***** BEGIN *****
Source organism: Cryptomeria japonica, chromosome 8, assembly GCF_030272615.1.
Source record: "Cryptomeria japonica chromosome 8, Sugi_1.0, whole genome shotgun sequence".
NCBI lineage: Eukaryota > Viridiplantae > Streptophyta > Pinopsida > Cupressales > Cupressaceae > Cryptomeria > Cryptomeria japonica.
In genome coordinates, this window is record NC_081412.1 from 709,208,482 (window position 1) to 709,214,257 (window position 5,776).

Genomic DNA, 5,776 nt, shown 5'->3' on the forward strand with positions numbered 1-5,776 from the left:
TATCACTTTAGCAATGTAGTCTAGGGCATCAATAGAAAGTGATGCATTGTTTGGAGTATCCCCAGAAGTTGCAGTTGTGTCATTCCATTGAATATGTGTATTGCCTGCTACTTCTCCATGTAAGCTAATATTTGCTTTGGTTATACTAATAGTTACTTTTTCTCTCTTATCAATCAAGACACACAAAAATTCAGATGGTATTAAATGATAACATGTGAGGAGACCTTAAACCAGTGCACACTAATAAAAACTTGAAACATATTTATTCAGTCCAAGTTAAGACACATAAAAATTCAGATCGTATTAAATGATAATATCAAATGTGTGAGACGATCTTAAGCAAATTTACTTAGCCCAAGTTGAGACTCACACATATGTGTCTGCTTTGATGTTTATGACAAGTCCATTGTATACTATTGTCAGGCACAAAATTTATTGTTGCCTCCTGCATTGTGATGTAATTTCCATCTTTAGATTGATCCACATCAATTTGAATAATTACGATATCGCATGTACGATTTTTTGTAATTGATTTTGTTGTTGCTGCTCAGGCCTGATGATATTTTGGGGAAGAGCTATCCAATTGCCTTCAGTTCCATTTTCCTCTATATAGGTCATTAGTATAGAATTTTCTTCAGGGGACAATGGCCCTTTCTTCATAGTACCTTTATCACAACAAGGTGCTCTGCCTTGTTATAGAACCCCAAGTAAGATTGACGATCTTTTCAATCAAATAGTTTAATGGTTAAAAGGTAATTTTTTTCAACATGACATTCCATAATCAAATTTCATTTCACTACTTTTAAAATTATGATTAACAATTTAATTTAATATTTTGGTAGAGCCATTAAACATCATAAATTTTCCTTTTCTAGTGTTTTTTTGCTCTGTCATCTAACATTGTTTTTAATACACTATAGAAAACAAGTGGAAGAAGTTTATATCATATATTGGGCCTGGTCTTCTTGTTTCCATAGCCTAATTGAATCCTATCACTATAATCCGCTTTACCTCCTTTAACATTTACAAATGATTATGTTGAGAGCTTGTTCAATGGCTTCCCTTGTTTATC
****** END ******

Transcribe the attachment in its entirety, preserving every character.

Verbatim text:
Source organism: Cryptomeria japonica, chromosome 8, assembly GCF_030272615.1.
Source record: "Cryptomeria japonica chromosome 8, Sugi_1.0, whole genome shotgun sequence".
NCBI lineage: Eukaryota > Viridiplantae > Streptophyta > Pinopsida > Cupressales > Cupressaceae > Cryptomeria > Cryptomeria japonica.
In genome coordinates, this window is record NC_081412.1 from 709,208,482 (window position 1) to 709,214,257 (window position 5,776).

Genomic DNA, 5,776 nt, shown 5'->3' on the forward strand with positions numbered 1-5,776 from the left:
TATCACTTTAGCAATGTAGTCTAGGGCATCAATAGAAAGTGATGCATTGTTTGGAGTATCCCCAGAAGTTGCAGTTGTGTCATTCCATTGAATATGTGTATTGCCTGCTACTTCTCCATGTAAGCTAATATTTGCTTTGGTTATACTAATAGTTACTTTTTCTCTCTTATCAATCAAGACACACAAAAATTCAGATGGTATTAAATGATAACATGTGAGGAGACCTTAAACCAGTGCACACTAATAAAAACTTGAAACATATTTATTCAGTCCAAGTTAAGACACATAAAAATTCAGATCGTATTAAATGATAATATCAAATGTGTGAGACGATCTTAAGCAAATTTACTTAGCCCAAGTTGAGACTCACACATATGTGTCTGCTTTGATGTTTATGACAAGTCCATTGTATACTATTGTCAGGCACAAAATTTATTGTTGCCTCCTGCATTGTGATGTAATTTCCATCTTTAGATTGATCCACATCAATTTGAATAATTACGATATCGCATGTACGATTTTTTGTAATTGATTTTGTTGTTGCTGCTCAGGCCTGATGATATTTTGGGGAAGAGCTATCCAATTGCCTTCAGTTCCATTTTCCTCTATATAGGTCATTAGTATAGAATTTTCTTCAGGGGACAATGGCCCTTTCTTCATAGTACCTTTATCACAACAAGGTGCTCTGCCTTGTTATAGAACCCCAAGTAAGATTGACGATCTTTTCAATCAAATAGTTTAATGGTTAAAAGGTAATTTTTTTCAACATGACATTCCATAATCAAATTTCATTTCACTACTTTTAAAATTATGATTAACAATTTAATTTAATATTTTGGTAGAGCCATTAAACATCATAAATTTTCCTTTTCTAGTGTTTTTTTGCTCTGTCATCTAACATTGTTTTTAATACACTATAGAAAACAAGTGGAAGAAGTTTATATCATATATTGGGCCTGGTCTTCTTGTTTCCATAGCCTAATTGAATCCTATCACTATAATCCGCTTTACCTCCTTTAACATTTACAAATGATTATGTTGAGAGCTTGTTCAATGGCTTCCCTTGTTTATC